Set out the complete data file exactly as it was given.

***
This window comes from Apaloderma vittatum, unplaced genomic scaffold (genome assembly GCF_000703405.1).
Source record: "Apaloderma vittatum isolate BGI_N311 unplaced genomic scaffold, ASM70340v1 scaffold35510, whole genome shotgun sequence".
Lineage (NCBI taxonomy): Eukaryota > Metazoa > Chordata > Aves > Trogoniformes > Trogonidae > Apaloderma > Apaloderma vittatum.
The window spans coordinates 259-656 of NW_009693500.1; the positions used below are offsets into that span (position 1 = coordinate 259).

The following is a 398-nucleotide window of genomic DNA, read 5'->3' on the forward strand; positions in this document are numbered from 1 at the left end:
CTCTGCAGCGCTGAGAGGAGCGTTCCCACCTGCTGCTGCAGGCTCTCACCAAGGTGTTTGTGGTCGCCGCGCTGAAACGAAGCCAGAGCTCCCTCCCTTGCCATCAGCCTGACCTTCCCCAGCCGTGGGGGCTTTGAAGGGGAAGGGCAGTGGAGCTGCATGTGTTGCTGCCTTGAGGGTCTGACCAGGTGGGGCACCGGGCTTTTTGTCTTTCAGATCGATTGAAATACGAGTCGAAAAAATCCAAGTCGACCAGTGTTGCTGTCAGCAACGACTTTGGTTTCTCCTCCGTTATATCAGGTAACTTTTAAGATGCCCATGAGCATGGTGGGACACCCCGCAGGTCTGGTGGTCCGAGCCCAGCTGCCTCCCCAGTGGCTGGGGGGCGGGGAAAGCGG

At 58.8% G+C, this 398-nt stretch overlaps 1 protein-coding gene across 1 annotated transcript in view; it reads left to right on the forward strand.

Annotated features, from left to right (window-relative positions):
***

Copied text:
This window comes from Apaloderma vittatum, unplaced genomic scaffold (genome assembly GCF_000703405.1).
Source record: "Apaloderma vittatum isolate BGI_N311 unplaced genomic scaffold, ASM70340v1 scaffold35510, whole genome shotgun sequence".
Lineage (NCBI taxonomy): Eukaryota > Metazoa > Chordata > Aves > Trogoniformes > Trogonidae > Apaloderma > Apaloderma vittatum.
The window spans coordinates 259-656 of NW_009693500.1; the positions used below are offsets into that span (position 1 = coordinate 259).

The following is a 398-nucleotide window of genomic DNA, read 5'->3' on the forward strand; positions in this document are numbered from 1 at the left end:
CTCTGCAGCGCTGAGAGGAGCGTTCCCACCTGCTGCTGCAGGCTCTCACCAAGGTGTTTGTGGTCGCCGCGCTGAAACGAAGCCAGAGCTCCCTCCCTTGCCATCAGCCTGACCTTCCCCAGCCGTGGGGGCTTTGAAGGGGAAGGGCAGTGGAGCTGCATGTGTTGCTGCCTTGAGGGTCTGACCAGGTGGGGCACCGGGCTTTTTGTCTTTCAGATCGATTGAAATACGAGTCGAAAAAATCCAAGTCGACCAGTGTTGCTGTCAGCAACGACTTTGGTTTCTCCTCCGTTATATCAGGTAACTTTTAAGATGCCCATGAGCATGGTGGGACACCCCGCAGGTCTGGTGGTCCGAGCCCAGCTGCCTCCCCAGTGGCTGGGGGGCGGGGAAAGCGG

At 58.8% G+C, this 398-nt stretch overlaps 1 protein-coding gene across 1 annotated transcript in view; it reads left to right on the forward strand.

Annotated features, from left to right (window-relative positions):